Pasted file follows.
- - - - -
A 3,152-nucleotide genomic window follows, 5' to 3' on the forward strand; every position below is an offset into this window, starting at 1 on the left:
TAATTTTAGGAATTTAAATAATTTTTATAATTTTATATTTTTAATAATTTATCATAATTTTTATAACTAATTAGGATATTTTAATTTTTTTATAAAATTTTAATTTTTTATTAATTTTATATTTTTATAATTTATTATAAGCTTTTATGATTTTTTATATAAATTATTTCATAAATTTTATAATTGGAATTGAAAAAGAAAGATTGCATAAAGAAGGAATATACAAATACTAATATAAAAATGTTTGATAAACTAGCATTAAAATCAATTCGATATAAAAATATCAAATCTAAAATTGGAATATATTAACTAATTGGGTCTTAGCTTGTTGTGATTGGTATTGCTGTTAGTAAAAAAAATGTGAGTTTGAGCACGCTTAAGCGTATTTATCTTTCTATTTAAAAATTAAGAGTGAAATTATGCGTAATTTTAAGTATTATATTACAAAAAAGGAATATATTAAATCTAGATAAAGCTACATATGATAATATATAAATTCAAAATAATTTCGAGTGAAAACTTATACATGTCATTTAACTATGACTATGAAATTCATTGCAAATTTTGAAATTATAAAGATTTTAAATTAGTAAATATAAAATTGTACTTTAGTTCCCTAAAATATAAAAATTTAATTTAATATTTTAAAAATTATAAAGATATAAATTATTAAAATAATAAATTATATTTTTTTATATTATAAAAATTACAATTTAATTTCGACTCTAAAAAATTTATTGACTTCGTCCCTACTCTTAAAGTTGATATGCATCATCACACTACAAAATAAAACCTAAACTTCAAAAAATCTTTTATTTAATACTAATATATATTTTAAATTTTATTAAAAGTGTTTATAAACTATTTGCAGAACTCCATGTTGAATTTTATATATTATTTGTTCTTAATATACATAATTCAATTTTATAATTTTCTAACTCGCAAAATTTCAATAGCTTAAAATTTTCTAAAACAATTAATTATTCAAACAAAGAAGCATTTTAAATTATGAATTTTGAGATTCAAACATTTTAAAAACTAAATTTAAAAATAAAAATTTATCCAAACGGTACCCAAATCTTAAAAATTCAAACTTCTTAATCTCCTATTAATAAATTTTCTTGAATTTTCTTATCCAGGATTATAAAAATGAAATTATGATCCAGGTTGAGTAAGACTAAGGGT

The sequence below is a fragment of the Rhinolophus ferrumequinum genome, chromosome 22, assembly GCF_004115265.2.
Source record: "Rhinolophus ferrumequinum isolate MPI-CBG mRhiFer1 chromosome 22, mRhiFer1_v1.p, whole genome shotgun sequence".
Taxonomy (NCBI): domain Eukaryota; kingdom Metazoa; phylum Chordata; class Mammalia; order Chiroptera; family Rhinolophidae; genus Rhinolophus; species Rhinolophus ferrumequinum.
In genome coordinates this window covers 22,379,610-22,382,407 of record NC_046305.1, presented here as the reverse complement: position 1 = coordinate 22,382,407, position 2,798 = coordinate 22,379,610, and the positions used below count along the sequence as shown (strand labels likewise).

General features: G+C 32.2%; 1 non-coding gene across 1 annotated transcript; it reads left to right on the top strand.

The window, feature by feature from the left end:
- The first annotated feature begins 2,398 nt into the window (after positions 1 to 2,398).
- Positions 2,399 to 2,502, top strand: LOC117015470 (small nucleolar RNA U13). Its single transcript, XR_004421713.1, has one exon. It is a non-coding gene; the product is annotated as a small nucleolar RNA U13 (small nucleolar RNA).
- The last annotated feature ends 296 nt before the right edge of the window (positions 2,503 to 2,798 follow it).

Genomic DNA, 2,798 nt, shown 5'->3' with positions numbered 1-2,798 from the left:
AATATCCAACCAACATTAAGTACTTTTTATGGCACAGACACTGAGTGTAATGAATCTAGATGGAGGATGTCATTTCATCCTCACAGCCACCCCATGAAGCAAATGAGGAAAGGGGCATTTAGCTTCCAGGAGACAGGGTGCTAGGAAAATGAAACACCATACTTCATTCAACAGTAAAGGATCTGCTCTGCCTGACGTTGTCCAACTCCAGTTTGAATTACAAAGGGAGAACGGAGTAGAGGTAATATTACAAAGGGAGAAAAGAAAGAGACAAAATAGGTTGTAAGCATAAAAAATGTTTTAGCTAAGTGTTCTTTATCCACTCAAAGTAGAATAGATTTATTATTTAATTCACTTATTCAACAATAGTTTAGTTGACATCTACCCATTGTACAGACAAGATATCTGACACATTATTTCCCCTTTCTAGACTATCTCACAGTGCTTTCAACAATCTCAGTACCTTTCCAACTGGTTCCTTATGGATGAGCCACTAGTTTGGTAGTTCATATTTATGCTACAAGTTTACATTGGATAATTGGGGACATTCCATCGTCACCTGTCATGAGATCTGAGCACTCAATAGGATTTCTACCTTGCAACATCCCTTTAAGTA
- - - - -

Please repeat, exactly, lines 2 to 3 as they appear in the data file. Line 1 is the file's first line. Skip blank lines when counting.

TAATTTTAGGAATTTAAATAATTTTTATAATTTTATATTTTTAATAATTTATCATAATTTTTATAACTAATTAGGATATTTTAATTTTTTTATAAAATTTTAATTTTTTATTAATTTTATATTTTTATAATTTATTATAAGCTTTTATGATTTTTTATATAAATTATTTCATAAATTTTATAATTGGAATTGAAAAAGAAAGATTGCATAAAGAAGGAATATACAAATACTAATATAAAAATGTTTGATAAACTAGCATTAAAATCAATTCGATATAAAAATATCAAATCTAAAATTGGAATATATTAACTAATTGGGTCTTAGCTTGTTGTGATTGGTATTGCTGTTAGTAAAAAAAATGTGAGTTTGAGCACGCTTAAGCGTATTTATCTTTCTATTTAAAAATTAAGAGTGAAATTATGCGTAATTTTAAGTATTATATTACAAAAAAGGAATATATTAAATCTAGATAAAGCTACATATGATAATATATAAATTCAAAATAATTTCGAGTGAAAACTTATACATGTCATTTAACTATGACTATGAAATTCATTGCAAATTTTGAAATTATAAAGATTTTAAATTAGTAAATATAAAATTGTACTTTAGTTCCCTAAAATATAAAAATTTAATTTAATATTTTAAAAATTATAAAGATATAAATTATTAAAATAATAAATTATATTTTTTTATATTATAAAAATTACAATTTAATTTCGACTCTAAAAAATTTATTGACTTCGTCCCTACTCTTAAAGTTGATATGCATCATCACACTACAAAATAAAACCTAAACTTCAAAAAATCTTTTATTTAATACTAATATATATTTTAAATTTTATTAAAAGTGTTTATAAACTATTTGCAGAACTCCATGTTGAATTTTATATATTATTTGTTCTTAATATACATAATTCAATTTTATAATTTTCTAACTCGCAAAATTTCAATAGCTTAAAATTTTCTAAAACAATTAATTATTCAAACAAAGAAGCATTTTAAATTATGAATTTTGAGATTCAAACATTTTAAAAACTAAATTTAAAAATAAAAATTTATCCAAACGGTACCCAAATCTTAAAAATTCAAACTTCTTAATCTCCTATTAATAAATTTTCTTGAATTTTCTTATCCAGGATTATAAAAATGAAATTATGATCCAGGTTGAGTAAGACTAAGGGT

The sequence below is a fragment of the Rhinolophus ferrumequinum genome, chromosome 22, assembly GCF_004115265.2.